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New family of materials for energy-efficient information storage and processing

World Scientific

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IMAGE: The arrows on the Fe sites indicate the atomic magnetic moments. The coexisting spontaneous electric polarization (P) and magnetic polarization (M) are both along the same crystal direction. view more

Credit: TECHNOLOGY

Switching the polarity of a magnet using an electric field (magnetoelectric memory [MEM] effect), can be a working principle of the next-generation technology for information processing and storage. Multiferroic materials are promising candidates for the MEM effect, due to the coexistence of electric and magnetic orders. On the other hand, the coexistence of spontaneous electric and magnetic polarizations is rare in known materials, which hinders the application potential of the MEM effect. This article briefly reviews a new family of multiferroic materials--hexagonal rare earth ferrites--that have been demonstrated ferroelectric and ferromagnetic simultaneously by experiments. Both the ferroeletricity and ferromagnetism in hexagonal ferrites originate indirectly from structural distortions, resulting in so-called improper ferroelectric and ferromagnetic orders. Naturally, structural distortions may mediate the coupling between the electric and magnetic polarizations in hexagonal rare earth ferrites, causing the MEM effect, as predicted by theory.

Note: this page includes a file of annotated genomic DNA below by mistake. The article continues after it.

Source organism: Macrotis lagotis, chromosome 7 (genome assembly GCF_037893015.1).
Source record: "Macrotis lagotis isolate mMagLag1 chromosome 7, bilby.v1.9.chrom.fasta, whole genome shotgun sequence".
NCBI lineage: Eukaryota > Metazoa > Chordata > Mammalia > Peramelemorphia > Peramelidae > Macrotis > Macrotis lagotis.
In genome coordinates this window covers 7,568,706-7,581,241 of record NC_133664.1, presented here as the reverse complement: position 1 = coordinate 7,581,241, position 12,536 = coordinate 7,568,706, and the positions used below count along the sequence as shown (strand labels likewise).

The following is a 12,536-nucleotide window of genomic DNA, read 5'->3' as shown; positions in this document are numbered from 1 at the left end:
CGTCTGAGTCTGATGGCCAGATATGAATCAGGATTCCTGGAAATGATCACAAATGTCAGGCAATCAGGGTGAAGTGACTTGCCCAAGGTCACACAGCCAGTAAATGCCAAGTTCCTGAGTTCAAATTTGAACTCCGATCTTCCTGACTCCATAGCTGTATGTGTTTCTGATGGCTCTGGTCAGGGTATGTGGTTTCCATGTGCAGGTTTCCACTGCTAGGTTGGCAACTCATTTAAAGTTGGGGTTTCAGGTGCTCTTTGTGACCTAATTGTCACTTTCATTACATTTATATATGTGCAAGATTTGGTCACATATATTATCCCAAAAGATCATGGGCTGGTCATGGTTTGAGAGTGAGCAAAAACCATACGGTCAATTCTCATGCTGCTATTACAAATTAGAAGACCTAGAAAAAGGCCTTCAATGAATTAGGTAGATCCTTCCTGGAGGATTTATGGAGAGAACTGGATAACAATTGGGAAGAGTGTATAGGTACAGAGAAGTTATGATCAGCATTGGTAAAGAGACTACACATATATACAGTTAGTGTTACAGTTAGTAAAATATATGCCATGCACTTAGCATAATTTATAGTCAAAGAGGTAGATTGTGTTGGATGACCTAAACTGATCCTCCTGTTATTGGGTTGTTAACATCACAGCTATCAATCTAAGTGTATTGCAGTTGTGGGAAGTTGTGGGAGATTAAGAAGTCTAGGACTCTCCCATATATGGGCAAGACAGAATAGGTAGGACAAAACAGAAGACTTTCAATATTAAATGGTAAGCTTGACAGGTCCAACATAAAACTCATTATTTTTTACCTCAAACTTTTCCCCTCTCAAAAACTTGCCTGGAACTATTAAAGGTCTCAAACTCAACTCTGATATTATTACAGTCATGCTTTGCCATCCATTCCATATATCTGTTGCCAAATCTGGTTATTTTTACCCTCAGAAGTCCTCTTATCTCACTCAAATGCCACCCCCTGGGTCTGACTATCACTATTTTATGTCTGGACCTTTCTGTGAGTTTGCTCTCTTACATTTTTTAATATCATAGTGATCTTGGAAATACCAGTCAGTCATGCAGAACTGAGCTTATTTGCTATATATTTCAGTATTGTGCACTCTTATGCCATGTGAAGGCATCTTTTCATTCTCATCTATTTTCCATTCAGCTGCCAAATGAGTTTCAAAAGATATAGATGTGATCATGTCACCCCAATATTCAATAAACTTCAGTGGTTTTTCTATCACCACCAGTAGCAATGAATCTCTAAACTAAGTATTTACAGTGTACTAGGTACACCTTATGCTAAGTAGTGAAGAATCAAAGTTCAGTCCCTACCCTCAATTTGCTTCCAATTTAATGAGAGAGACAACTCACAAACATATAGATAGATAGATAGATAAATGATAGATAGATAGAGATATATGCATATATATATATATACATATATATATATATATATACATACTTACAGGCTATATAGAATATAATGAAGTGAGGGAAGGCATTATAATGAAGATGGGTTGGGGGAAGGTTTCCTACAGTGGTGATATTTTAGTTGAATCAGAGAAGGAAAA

The possible MEM effect in rare earth hexagonal ferrites is particularly useful for information storage and processing because the non-volatile nature of the magnetic polarization avoids the energy cost of constant memory refreshing and a constant flow of current. The polarity of magnets are used to store information, for example, in the hard disk of computers. The information is modified by "writing" the polarity using a magnetic field, which requires a flow of current that costs significant amount of energy. If the polarity can be switched using an electric field (the MEM effect), the energy-efficiency will be greatly improved, because the generation of the electric field intrinsically needs less power than for generating a magnetic field. The fact that the electric field can be easily localized also suggests application in miniaturized devices.

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This research was supported in part by Nebraska EPSCoR. Additional co-authors of the paper are Wenbin Wang from Fudan University.

Corresponding author for this study is Xiaoshan Xu, xiaoshan.xu@unl.edu.

The paper can be found in Modern Physics Letters B (MPLB) journal.

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